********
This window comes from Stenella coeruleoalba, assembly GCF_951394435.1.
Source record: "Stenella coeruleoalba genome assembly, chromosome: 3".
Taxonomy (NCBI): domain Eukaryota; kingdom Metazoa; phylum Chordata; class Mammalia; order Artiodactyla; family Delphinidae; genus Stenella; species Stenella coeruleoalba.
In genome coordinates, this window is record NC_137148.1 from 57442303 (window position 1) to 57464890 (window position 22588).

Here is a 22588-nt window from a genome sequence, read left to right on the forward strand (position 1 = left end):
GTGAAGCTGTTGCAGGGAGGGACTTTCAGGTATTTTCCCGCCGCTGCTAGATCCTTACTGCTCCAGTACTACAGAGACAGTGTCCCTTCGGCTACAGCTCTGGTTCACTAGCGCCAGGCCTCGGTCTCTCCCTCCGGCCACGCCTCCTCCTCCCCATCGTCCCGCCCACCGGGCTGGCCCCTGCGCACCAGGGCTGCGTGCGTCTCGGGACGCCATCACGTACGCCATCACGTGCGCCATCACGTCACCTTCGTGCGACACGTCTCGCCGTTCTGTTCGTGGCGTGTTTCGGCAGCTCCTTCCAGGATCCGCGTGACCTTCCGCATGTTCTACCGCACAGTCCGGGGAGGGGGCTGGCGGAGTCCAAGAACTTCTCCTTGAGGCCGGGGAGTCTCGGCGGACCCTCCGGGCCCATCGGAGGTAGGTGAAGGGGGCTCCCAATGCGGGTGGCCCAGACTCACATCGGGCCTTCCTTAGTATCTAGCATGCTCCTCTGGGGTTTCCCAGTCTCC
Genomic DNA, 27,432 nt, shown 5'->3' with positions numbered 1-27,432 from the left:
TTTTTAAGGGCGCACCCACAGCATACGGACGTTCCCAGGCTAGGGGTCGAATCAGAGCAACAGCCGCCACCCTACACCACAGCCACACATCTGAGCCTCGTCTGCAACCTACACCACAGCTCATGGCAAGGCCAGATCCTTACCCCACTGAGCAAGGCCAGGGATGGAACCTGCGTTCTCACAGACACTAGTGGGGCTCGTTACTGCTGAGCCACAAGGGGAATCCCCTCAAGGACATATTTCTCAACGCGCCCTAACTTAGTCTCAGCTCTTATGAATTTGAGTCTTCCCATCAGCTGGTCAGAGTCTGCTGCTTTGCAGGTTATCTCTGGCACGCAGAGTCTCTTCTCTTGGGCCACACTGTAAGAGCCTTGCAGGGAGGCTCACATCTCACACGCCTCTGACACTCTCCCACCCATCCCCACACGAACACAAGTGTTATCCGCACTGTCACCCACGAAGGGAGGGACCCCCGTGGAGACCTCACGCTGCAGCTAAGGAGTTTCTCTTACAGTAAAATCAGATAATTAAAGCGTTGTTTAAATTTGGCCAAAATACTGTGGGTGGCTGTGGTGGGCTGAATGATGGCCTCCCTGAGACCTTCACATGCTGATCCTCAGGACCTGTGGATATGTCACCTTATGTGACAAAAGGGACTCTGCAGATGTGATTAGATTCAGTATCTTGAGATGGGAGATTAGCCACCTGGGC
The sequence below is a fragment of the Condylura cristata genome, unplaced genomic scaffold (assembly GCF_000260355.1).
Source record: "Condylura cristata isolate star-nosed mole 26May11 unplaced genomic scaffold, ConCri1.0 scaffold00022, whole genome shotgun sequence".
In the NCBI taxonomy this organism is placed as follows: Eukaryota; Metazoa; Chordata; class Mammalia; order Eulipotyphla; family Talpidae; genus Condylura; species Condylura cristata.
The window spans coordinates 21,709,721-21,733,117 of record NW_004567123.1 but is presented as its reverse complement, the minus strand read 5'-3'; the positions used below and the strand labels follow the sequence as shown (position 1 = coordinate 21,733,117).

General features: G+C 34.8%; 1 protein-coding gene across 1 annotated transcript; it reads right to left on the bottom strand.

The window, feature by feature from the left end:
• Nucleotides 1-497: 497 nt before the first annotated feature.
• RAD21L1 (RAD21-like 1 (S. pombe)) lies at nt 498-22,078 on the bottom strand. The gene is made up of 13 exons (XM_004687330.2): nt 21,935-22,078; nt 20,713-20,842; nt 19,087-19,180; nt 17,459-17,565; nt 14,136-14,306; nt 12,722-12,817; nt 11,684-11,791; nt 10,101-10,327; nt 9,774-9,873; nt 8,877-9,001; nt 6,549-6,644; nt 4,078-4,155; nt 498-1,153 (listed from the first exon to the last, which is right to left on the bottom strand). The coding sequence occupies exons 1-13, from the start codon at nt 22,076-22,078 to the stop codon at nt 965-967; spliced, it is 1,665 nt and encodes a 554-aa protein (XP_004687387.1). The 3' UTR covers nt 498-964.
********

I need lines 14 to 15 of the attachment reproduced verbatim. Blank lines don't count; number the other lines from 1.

The window, feature by feature from the left end:
• Nucleotides 1-497: 497 nt before the first annotated feature.